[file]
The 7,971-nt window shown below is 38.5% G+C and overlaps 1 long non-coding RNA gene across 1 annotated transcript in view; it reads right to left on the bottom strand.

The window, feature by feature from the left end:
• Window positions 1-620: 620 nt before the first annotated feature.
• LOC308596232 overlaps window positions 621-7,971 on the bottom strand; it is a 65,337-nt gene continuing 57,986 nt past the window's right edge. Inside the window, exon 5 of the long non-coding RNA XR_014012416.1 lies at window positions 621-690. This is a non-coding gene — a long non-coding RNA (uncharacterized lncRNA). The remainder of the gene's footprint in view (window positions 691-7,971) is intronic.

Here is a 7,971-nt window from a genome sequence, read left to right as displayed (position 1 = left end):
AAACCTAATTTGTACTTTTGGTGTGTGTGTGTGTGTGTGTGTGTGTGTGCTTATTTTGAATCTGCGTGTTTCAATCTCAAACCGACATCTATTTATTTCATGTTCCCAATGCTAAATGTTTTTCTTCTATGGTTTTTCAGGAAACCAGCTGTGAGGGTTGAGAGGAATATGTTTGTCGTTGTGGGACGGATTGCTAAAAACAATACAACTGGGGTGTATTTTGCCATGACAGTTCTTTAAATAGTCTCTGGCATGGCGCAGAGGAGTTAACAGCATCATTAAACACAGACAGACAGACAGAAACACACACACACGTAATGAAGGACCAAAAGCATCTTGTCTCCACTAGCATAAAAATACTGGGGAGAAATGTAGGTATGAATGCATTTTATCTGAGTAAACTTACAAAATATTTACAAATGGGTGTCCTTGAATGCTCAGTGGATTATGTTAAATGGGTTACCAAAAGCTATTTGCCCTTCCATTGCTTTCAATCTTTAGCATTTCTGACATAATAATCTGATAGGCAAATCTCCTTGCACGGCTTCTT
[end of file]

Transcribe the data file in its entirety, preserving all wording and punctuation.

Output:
The 7,971-nt window shown below is 38.5% G+C and overlaps 1 long non-coding RNA gene across 1 annotated transcript in view; it reads right to left on the bottom strand.

The window, feature by feature from the left end:
• Window positions 1-620: 620 nt before the first annotated feature.
• LOC308596232 overlaps window positions 621-7,971 on the bottom strand; it is a 65,337-nt gene continuing 57,986 nt past the window's right edge. Inside the window, exon 5 of the long non-coding RNA XR_014012416.1 lies at window positions 621-690. This is a non-coding gene — a long non-coding RNA (uncharacterized lncRNA). The remainder of the gene's footprint in view (window positions 691-7,971) is intronic.

Here is a 7,971-nt window from a genome sequence, read left to right as displayed (position 1 = left end):
AAACCTAATTTGTACTTTTGGTGTGTGTGTGTGTGTGTGTGTGTGTGTGCTTATTTTGAATCTGCGTGTTTCAATCTCAAACCGACATCTATTTATTTCATGTTCCCAATGCTAAATGTTTTTCTTCTATGGTTTTTCAGGAAACCAGCTGTGAGGGTTGAGAGGAATATGTTTGTCGTTGTGGGACGGATTGCTAAAAACAATACAACTGGGGTGTATTTTGCCATGACAGTTCTTTAAATAGTCTCTGGCATGGCGCAGAGGAGTTAACAGCATCATTAAACACAGACAGACAGACAGAAACACACACACACGTAATGAAGGACCAAAAGCATCTTGTCTCCACTAGCATAAAAATACTGGGGAGAAATGTAGGTATGAATGCATTTTATCTGAGTAAACTTACAAAATATTTACAAATGGGTGTCCTTGAATGCTCAGTGGATTATGTTAAATGGGTTACCAAAAGCTATTTGCCCTTCCATTGCTTTCAATCTTTAGCATTTCTGACATAATAATCTGATAGGCAAATCTCCTTGCACGGCTTCTT